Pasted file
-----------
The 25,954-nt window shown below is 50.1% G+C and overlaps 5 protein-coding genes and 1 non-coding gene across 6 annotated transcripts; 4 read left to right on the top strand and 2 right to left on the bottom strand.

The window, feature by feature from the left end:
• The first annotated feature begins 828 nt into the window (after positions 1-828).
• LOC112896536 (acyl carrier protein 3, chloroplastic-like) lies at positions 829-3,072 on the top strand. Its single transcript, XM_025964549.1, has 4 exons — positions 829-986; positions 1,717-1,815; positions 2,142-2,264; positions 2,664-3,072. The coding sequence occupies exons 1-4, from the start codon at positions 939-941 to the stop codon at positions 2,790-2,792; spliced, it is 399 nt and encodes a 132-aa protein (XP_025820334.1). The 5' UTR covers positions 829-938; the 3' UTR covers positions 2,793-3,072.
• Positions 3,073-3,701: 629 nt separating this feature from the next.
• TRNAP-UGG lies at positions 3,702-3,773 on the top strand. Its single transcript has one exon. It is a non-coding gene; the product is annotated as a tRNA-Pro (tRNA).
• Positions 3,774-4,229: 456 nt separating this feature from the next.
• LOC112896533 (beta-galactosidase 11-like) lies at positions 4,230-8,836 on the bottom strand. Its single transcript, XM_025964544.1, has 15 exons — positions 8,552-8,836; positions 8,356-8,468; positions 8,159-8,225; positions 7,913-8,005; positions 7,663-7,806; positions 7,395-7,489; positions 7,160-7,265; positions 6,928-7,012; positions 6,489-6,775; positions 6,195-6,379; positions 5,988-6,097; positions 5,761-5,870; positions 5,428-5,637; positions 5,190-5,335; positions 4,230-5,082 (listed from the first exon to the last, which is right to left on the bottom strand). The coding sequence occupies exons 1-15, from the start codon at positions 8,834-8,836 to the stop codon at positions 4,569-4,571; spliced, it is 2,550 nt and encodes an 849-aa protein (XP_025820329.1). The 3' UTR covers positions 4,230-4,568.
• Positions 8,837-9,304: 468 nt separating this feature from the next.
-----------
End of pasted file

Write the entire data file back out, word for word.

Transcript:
The 25,954-nt window shown below is 50.1% G+C and overlaps 5 protein-coding genes and 1 non-coding gene across 6 annotated transcripts; 4 read left to right on the top strand and 2 right to left on the bottom strand.

The window, feature by feature from the left end:
• The first annotated feature begins 828 nt into the window (after positions 1-828).
• LOC112896536 (acyl carrier protein 3, chloroplastic-like) lies at positions 829-3,072 on the top strand. Its single transcript, XM_025964549.1, has 4 exons — positions 829-986; positions 1,717-1,815; positions 2,142-2,264; positions 2,664-3,072. The coding sequence occupies exons 1-4, from the start codon at positions 939-941 to the stop codon at positions 2,790-2,792; spliced, it is 399 nt and encodes a 132-aa protein (XP_025820334.1). The 5' UTR covers positions 829-938; the 3' UTR covers positions 2,793-3,072.
• Positions 3,073-3,701: 629 nt separating this feature from the next.
• TRNAP-UGG lies at positions 3,702-3,773 on the top strand. Its single transcript has one exon. It is a non-coding gene; the product is annotated as a tRNA-Pro (tRNA).
• Positions 3,774-4,229: 456 nt separating this feature from the next.
• LOC112896533 (beta-galactosidase 11-like) lies at positions 4,230-8,836 on the bottom strand. Its single transcript, XM_025964544.1, has 15 exons — positions 8,552-8,836; positions 8,356-8,468; positions 8,159-8,225; positions 7,913-8,005; positions 7,663-7,806; positions 7,395-7,489; positions 7,160-7,265; positions 6,928-7,012; positions 6,489-6,775; positions 6,195-6,379; positions 5,988-6,097; positions 5,761-5,870; positions 5,428-5,637; positions 5,190-5,335; positions 4,230-5,082 (listed from the first exon to the last, which is right to left on the bottom strand). The coding sequence occupies exons 1-15, from the start codon at positions 8,834-8,836 to the stop codon at positions 4,569-4,571; spliced, it is 2,550 nt and encodes an 849-aa protein (XP_025820329.1). The 3' UTR covers positions 4,230-4,568.
• Positions 8,837-9,304: 468 nt separating this feature from the next.